Wormholes are special gravity waves that intersect normal space rather than being confined to hyperspace. The result is that if you go to the right location in normal space, turn on the hyper sails, point in the right direction, and turn on your hyperdrive, you don't move into hyperspace like normal, but instead jump to a distant point in normal space without passing through the intervening space.

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    Graphcis, a better description of bands, and touching on the spider drive - this is the better answer now. – Saiboogu Jan 15 '15 at 17:12
  • For what it's worth, I think the ambiguity is because they don't actually know in-universe. But it's been a while since I read them. – Bobson Jul 27 '15 at 15:17
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Sounds like you have it essentially correct.

The basic impression I got -- hyper is a different dimension, with different relationships between time and space than normal or "n-space." Conventional impeller drive generally works in hyper - its just that the different time-space relationship means you're covering more ground. The bands definitely have an influence on increasing n-space speed but I don't think the books are ever clear on what they are exactly - further dimensions they are transitioning too, likely.

Gravity waves are stretches of turbulence; I get the impression of a very powerful, fast moving current in the fabric of hyperspace. Grav sails allow the ships to safely be pulled along by the waves at greater speeds than they could normally obtain, while regular impeller drive clashes violently with the wave. The waves are naturally occurring and don't go to all destinations, so there are times when a ship must leave the waves and navigate a calm area to reach the destination (or another wave). The lower speeds during these maneuvers make ambushes more effective, plus ships can sit idle in these areas without active drives.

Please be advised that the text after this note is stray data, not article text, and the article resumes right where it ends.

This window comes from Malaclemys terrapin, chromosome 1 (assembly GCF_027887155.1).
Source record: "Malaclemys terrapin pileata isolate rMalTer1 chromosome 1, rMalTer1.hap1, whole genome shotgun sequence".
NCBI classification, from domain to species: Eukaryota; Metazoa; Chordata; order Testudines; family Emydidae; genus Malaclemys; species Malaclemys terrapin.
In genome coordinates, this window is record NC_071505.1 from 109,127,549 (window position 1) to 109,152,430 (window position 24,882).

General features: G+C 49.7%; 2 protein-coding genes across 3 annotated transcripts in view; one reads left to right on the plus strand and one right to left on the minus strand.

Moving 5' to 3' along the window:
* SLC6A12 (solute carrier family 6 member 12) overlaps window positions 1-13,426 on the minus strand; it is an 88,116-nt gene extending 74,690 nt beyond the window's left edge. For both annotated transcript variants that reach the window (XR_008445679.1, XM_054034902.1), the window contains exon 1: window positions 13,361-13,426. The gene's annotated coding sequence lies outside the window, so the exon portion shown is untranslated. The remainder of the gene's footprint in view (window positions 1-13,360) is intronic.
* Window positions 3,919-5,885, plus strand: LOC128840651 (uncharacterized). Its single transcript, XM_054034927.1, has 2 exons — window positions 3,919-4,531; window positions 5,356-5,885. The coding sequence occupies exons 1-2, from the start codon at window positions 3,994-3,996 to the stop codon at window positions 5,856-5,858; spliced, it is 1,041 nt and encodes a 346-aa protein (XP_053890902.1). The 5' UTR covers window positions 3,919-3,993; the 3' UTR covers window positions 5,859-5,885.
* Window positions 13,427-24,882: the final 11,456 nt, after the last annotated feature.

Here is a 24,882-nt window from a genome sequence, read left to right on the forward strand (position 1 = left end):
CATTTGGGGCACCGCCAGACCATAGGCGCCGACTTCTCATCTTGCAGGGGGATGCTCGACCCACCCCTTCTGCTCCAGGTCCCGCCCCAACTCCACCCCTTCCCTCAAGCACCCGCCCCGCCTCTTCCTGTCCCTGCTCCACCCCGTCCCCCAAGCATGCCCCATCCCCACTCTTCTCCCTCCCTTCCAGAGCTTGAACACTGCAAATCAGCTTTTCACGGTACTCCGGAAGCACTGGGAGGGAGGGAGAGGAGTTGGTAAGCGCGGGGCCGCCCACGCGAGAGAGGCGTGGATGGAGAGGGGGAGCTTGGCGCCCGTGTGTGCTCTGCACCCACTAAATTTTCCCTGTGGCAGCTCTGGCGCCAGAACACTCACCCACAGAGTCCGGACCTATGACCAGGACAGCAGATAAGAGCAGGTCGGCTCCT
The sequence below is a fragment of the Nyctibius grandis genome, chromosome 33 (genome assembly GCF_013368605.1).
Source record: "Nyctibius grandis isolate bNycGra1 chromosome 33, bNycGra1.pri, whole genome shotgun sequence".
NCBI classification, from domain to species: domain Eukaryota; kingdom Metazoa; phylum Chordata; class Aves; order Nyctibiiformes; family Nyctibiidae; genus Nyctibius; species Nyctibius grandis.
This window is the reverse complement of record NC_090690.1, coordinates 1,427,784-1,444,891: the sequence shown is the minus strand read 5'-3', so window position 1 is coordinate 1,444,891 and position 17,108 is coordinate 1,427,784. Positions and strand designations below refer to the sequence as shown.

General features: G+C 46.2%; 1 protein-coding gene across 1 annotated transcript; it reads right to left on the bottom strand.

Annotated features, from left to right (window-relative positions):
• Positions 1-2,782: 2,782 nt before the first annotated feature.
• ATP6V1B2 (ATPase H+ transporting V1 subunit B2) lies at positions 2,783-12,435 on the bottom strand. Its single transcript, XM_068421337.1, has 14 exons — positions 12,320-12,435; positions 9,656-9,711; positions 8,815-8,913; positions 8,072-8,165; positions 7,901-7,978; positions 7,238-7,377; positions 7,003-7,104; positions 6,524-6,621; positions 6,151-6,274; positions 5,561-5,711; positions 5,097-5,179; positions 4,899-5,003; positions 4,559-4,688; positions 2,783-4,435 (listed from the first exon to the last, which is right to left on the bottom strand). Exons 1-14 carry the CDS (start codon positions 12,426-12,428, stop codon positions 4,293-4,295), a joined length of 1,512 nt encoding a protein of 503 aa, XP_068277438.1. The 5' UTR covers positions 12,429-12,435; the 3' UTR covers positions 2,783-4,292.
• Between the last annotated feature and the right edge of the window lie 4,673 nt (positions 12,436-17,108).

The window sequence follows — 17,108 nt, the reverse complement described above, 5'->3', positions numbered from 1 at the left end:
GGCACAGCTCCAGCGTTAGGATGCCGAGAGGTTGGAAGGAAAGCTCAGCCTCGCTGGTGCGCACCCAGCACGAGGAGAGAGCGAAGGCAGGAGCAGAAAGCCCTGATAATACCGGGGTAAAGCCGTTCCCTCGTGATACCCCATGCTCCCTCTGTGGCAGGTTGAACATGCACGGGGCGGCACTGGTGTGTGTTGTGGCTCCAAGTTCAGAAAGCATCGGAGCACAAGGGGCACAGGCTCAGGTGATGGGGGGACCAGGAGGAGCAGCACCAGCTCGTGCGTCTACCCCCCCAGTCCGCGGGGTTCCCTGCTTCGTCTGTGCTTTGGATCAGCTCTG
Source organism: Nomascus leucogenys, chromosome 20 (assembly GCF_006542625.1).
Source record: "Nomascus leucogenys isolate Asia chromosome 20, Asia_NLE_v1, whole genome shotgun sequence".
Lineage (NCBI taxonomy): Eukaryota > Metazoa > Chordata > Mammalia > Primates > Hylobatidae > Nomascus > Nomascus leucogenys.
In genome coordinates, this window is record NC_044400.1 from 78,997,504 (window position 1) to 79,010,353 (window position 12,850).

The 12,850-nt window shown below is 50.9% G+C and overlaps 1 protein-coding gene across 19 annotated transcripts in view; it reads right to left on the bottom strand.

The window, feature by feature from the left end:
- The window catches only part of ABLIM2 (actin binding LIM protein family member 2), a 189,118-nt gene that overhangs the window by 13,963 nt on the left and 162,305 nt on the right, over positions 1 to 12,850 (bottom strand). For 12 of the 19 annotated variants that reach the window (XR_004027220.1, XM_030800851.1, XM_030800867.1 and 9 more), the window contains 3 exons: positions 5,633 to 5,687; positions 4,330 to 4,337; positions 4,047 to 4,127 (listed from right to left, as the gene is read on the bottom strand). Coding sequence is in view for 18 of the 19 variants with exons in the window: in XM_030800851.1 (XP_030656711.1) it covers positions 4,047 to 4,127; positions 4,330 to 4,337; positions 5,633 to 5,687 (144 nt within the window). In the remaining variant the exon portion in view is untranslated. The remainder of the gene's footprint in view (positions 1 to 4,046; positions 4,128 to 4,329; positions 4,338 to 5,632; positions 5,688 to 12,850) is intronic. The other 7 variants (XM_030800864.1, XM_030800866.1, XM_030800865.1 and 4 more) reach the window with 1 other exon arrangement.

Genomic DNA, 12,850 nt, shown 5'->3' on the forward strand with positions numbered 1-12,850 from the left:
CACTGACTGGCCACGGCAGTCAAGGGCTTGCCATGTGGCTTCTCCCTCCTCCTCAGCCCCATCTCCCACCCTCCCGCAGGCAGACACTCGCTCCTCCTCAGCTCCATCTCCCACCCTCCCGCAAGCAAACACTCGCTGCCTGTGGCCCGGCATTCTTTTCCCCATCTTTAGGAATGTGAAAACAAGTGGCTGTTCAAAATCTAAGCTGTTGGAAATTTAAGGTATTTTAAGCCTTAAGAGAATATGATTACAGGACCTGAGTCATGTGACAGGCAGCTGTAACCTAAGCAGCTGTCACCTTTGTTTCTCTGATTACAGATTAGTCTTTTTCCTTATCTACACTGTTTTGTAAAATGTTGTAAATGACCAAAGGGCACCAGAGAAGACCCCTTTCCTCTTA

Another interesting point I picked up from the stories - it seems no drive power is needed to simply be in hyper -- only for transitioning to or from it, or movement on impeller drive between waves. So a ship could suffer drive damage that would leave it trapped in hyper. However, it also sounds like search and rescue, EVA, and other normal operations can be performed - a bit unlike the sense of being in a vague "nothing place" with no interaction with others that some other stories give.

  • Actually, I believe that no power is required when you're using sails, as the grav wave provides the power. – Jeff Feb 4 '11 at 18:23
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    Thanks, I forgot that. I would assume power is needed to initially enter the wave, but after that they can harvest from it. I also forgot to mention power needed to travel on impeller drive in hyper, so corrected both points. – Saiboogu Feb 4 '11 at 18:32
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    I think of the bands as compressed realities. Each band is a more compressed layer of space. The ship is still traveling at 0.3 times the speed of light whether it is in normal space or one of the hyperspace bands. Its just that you get more bang for your buck the higher you go. I tend to think of it as a triangle with the base being normal space and as you go higher up the triangle the width with respect to the base becomes narrower. – erdiede Jul 11 '11 at 2:06
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The part about ambushes between the gravity waves refers to two points: 1) Within a grave wave you can only use the sails. You can't have sidewalls up, you can't fire a missile. (The impellar drive of the missile would be instantly destroyed by the much more powerful grav wave around it.) 2) Between grav ways, normal impellar rules apply in hyper. So if you are outside a wave you could sit undetected (no impellar signature to give yourself away.) This would allow you to attack ships exiting the grav wave with missiles.